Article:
Insights from Binary Stars in the Milky Way

Many stars travel through space with a binary companion, and large-scale surveys allow us to study enormous numbers of these stellar pairs. What do these surveys tell us about the characteristics of binary stars in the Milky Way?

hubble image of interacting galaxies with tidal tails

Tidal forces are perhaps best known for generating tidal tails and streams in interacting galaxies, but a galaxy’s tidal pull can have subtle effects on binary star systems as well. [NASA, H. Ford (JHU), G. Illingworth (UCSC/LO), M. Clampin (STScI), G. Hartig (STScI), the ACS Science Team and ESA]

Stars Awash in the Galactic Tide

The orbital parameters of a binary star system — namely, the distance between the stars and how eccentric (non-circular) their orbits are — can encode information about the formation and evolution of the binary system as well as the evolution of the stars themselves. The orbits of binary stars are susceptible to outside influence, too; gravitational nudges from passing stars, nearby gas clouds, and the overall tidal pull of the galaxy can change a binary system’s orbits over time.

When we examine the orbits of binary systems in the Milky Way with observations from the sky-mapping Gaia spacecraft, we find unexpected trends in the orbital parameters of binary systems near the Sun. Namely, among binary systems separated by large distances (>1,000 au), there are more systems with highly eccentric orbits than expected. What’s the origin of this trend?

Nature vs. Nurture

plot of initial and final eccentricity distribution functions from the model

The final distribution of eccentricities (black lines) and best-fitting power laws (green lines) acquired from various initial distributions (red lines). These results show that a superthermal eccentricity distribution, as is seen in binary systems near the Sun, can only arise from a distribution that is initially superthermal. [Adapted from Hamilton 2022]

As Chris Hamilton (Institute for Advanced Study) explains in a recent research article, understanding the current orbits of binary stars in the Milky Way requires separating the effects of nature (the eccentricities that the binary systems are born with) and nurture (the outside gravitational effects of passing stars and the background galactic pull).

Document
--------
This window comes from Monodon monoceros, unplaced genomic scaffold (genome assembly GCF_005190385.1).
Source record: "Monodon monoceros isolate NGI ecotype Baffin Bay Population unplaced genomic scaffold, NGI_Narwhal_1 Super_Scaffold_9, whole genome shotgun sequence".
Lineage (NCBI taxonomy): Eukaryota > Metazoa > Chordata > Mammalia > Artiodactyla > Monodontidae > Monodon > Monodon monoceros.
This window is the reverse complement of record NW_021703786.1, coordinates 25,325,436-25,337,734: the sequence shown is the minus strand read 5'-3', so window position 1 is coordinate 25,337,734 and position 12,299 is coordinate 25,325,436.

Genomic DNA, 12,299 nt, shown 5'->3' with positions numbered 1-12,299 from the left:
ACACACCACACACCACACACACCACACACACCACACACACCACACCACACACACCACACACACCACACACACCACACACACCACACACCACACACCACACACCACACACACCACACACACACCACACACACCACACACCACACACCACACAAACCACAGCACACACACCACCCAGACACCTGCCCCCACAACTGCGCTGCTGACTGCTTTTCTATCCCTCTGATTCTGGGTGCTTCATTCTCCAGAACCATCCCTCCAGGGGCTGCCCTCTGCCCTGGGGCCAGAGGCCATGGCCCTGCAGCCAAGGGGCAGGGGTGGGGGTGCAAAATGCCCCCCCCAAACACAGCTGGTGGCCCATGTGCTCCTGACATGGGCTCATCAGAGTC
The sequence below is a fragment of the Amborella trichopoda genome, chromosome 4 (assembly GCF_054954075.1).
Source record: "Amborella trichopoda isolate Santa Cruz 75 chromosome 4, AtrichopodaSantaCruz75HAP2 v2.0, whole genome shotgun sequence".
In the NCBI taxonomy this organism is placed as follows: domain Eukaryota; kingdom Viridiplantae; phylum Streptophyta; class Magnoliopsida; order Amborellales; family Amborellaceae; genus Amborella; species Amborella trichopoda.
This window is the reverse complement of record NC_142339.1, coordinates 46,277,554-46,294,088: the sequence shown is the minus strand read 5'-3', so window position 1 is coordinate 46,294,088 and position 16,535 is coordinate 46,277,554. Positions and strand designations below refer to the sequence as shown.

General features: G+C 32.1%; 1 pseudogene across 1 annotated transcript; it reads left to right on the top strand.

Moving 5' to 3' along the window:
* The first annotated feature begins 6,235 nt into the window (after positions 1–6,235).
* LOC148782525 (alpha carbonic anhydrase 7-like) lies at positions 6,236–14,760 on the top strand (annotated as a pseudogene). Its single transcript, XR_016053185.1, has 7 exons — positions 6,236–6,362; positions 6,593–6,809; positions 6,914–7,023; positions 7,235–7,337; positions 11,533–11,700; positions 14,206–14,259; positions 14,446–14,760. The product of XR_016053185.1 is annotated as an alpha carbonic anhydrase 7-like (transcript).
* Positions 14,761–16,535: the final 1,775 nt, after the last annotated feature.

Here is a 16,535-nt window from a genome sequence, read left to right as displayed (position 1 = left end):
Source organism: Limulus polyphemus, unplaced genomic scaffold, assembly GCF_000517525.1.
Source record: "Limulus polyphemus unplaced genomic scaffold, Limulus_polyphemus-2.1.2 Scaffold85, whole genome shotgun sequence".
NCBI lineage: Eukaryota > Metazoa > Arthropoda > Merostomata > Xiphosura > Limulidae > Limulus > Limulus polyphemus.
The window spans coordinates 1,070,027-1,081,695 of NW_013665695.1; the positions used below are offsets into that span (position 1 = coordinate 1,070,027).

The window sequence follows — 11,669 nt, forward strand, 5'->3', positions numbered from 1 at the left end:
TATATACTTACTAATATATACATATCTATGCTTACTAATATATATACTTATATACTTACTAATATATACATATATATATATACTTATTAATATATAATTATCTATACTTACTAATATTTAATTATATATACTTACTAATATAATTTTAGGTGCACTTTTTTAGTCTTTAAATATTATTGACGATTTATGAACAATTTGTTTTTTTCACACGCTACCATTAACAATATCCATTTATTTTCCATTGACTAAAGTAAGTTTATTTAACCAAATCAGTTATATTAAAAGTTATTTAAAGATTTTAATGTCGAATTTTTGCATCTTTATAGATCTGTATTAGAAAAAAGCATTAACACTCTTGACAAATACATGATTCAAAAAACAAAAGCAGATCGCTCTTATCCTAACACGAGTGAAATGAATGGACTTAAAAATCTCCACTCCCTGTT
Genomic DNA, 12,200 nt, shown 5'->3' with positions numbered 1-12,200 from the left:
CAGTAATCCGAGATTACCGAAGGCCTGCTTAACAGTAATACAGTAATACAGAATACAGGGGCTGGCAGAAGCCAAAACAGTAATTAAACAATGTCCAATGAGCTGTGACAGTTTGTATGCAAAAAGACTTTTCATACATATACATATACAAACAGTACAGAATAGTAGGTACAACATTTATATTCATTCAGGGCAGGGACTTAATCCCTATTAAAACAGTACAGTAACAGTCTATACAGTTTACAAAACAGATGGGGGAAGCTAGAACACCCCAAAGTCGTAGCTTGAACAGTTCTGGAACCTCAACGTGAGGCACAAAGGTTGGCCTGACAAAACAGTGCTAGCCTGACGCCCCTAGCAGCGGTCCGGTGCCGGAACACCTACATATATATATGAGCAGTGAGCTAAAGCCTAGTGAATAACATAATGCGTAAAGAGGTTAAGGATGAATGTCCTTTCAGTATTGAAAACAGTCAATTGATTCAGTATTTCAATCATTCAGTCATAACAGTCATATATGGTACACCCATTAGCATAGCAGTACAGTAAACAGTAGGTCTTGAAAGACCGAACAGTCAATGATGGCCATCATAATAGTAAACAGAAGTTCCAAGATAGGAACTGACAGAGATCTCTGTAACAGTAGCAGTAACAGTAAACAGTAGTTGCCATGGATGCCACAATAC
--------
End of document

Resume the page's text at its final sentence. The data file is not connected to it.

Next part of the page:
Hamilton approached this problem by modeling the effects of the Milky Way’s overall gravitational pull on populations of synthetic binary stars in the outer regions of the galaxy. In order to test the effects of nature as well as nurture, Hamilton modeled populations with different initial eccentricity distributions: uniform (all eccentricities are equally common), thermal (the binaries have reached statistical equilibrium through gravitational interactions; represented by the gray lines in the figure to the right), subthermal (fewer eccentric binaries than the thermal case), and superthermal (more eccentric binaries than the thermal case, as we see near the Sun).

Maybe They’re Born with It, Maybe It’s the Tidal Influence of the Milky Way

The model results show that the tidal pull of the Milky Way tends not to change the eccentricity distribution of a population of binary stars. Put another way, this means that the high number of wide, eccentric binary systems in the solar neighborhood can’t have been caused by the Milky Way’s gravitational influence — another factor, such as the combined effects of individual gravitational nudges from passing stars and gas clouds, must have caused this trend, or binary systems in the solar neighborhood must be born with a similar distribution of eccentricities.

As is so often the case, there’s plenty more work to be done to understand this issue fully. In particular, modeling the effects of gravitational tugs from passing stars and applying new techniques to study the time evolution of binary systems will be critical to reaching a conclusion.


“On the Phase-mixed Eccentricity and Inclination Distributions of Wide Binaries in the Galaxy,” Chris Hamilton 2022 ApJL 929 L29. doi:10.3847/2041-8213/ac6600